If you want it constrained to a particular form, it should be easy enough to put a Panel on the form with its Dock set to DockStyle.Top, then place a label for the description and a button that hides it.

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Yes, but... some sliding would look more cool ;) –  mafu Apr 23 '10 at 17:13
@mafutrct: It would, but animation and Winforms don't exactly go hand-in-hand. While something like that would be trivial in WPF, it's going to take a good bit of code to do in Winforms, and is likely to be jerky. –  Adam Robinson Apr 23 '10 at 17:27
@Adam: The past hour of fiddling with multiple threads and overriding methods that crash the forms designer confirm that. +1 –  mafu Apr 23 '10 at 18:17
@mafutrctg, do not use a thread, use a System.Windows.Form.Timer. That runs in the UI thread and does not require marshaling. –  Dour High Arch Apr 23 '10 at 18:23
@Dour: After removing some requirements, I was able to do it without any of the hassle I described. I'm using a single, shortlived thread with a few simple Invokes now, and it works fine. –  mafu Apr 23 '10 at 18:25

It's not difficult to do with a panel or a UserControl, but the fiddly part is making the contents of the form slide down as the bar slides down. To simplify that I would use a SplitContainer. The top splitpanel contains the notification bar and the splitter distance is initially 0. Slide the bar into view by incrementing the SplitterDistance property. Doing it this way means you don't have to worry about making the other contents of the form slide down (which is a hassle because it prevents you from using docking).

The only downside to using SplitContainer I can think of is that the animation of the bar will be slightly different: the text won't scroll down with the bar, it will be revealed in place as the bar slides down. If this bothers you, you can fix it by having the text (or your panel/custom control) slide down as you increase the splitter distance (only a couple more lines of code).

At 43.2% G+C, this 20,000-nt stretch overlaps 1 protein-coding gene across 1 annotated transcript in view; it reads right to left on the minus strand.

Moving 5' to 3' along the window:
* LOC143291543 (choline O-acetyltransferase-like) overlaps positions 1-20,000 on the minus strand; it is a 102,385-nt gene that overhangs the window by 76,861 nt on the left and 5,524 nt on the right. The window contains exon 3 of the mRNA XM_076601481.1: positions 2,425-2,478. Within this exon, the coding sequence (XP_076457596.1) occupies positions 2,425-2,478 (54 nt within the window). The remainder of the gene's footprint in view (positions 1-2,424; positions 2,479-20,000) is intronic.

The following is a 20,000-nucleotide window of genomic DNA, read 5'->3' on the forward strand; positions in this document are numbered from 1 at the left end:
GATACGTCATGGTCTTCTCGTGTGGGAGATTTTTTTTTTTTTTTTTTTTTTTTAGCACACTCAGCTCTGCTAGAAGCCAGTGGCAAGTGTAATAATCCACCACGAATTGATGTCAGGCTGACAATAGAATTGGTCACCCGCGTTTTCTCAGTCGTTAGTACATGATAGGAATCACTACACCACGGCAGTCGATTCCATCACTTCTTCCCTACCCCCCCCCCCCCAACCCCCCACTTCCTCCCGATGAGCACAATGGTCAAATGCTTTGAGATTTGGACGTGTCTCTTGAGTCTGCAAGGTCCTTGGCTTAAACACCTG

Showing the bar:

    for (int i = 0; i <= 33; i++)
        splitContainer1.SplitterDistance = i;

Hiding the bar:

    for (int i = 33; i >= 0; i--)
        splitContainer1.SplitterDistance = i;

Of course, if you don't mind the notification bar simply covering the top part of your form, then you can just do the whole thing very easily with a panel. :)

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I do prefer to slide the rest of the form down. A SplitContainer seems like a reasonable way to do this. How would you handle multiple messages appearing at the same time? –  mafu Apr 23 '10 at 18:15
This will, by the way, block the UI while the animation is taking place, which is exceedingly frustrating (preventing me from doing work while you perform a functionally useless operation). If animation can be done without interfering with the user, then it's nice eye candy. If it interferes with the user, you're sacrificing usability for useless fluff. –  Adam Robinson Apr 23 '10 at 18:20
Each message would be on its own Panel, and you would stack the Panels in the SplitPanel. So when you add a new message on top of an existing message, just increase the SplitterDistance again. (Obviously you will be instantiating the notification bar panels at runtime - this is a good argument for creating a custom notification bar control (UserControl)). –  Igby Largeman Apr 23 '10 at 18:20
A splitter is for the user to resize panels and is not suitable if you want to change the size of panels programmatically. Dock the notification panel to Top; you do not have to fiddle with anything to make the content panel slide down. –  Dour High Arch Apr 23 '10 at 18:20
@Adam: okay, so make a suggestion to overcome that. –  Igby Largeman Apr 23 '10 at 18:21

I was looking for the same thing just now and found this on code project

I have not used it yet, So I have no idea how solid it is.